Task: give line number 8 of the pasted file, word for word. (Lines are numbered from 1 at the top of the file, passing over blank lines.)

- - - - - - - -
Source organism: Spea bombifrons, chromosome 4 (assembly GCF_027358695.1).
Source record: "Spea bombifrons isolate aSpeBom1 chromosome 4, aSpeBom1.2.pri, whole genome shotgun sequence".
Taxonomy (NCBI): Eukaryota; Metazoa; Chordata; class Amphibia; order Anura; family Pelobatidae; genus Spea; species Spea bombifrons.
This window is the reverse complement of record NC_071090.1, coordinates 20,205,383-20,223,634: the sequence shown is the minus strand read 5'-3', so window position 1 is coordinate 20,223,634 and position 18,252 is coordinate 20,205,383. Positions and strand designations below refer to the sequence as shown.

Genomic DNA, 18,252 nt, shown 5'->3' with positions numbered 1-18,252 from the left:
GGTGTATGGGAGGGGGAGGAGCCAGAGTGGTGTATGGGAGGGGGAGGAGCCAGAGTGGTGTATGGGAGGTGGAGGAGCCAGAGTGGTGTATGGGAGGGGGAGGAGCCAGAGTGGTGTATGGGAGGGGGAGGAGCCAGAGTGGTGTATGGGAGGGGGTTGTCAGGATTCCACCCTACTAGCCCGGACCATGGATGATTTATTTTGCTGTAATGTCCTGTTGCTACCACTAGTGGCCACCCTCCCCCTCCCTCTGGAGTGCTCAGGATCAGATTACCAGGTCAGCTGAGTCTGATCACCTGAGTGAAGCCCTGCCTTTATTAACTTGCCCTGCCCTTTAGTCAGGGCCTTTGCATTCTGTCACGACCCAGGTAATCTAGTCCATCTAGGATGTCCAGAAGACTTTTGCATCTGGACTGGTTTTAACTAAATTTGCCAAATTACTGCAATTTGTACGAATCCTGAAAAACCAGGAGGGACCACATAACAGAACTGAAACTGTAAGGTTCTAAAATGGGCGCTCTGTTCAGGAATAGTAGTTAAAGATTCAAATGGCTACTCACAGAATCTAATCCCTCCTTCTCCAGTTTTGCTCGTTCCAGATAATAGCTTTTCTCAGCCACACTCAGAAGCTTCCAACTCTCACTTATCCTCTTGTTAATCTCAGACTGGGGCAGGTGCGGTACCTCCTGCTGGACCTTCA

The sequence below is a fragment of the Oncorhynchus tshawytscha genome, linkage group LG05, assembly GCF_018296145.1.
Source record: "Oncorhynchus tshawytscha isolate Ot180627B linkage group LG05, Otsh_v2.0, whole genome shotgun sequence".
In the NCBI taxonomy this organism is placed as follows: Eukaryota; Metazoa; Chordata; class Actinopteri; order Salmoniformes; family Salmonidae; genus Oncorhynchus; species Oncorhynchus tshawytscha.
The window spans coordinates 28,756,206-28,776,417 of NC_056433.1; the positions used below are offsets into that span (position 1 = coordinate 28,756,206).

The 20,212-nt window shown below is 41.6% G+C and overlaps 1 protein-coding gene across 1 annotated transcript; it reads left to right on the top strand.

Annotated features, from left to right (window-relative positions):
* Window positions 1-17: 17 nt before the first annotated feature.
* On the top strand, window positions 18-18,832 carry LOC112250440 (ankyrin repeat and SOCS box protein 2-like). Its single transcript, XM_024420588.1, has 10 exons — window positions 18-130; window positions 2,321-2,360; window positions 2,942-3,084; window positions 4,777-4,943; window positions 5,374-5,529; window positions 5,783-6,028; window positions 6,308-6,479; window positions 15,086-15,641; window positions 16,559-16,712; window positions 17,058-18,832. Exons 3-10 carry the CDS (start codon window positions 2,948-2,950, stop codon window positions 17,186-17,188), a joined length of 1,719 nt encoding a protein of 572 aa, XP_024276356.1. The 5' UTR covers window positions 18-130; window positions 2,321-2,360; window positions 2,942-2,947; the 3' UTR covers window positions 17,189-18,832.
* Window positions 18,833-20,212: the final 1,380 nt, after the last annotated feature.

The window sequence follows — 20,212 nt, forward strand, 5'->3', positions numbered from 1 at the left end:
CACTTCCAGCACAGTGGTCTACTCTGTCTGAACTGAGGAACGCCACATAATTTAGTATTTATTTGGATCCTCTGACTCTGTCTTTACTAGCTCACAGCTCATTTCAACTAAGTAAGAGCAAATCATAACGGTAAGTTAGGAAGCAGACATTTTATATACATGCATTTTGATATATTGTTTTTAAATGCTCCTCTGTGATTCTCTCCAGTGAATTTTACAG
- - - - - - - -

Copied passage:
Source record: "Oncorhynchus tshawytscha isolate Ot180627B linkage group LG05, Otsh_v2.0, whole genome shotgun sequence".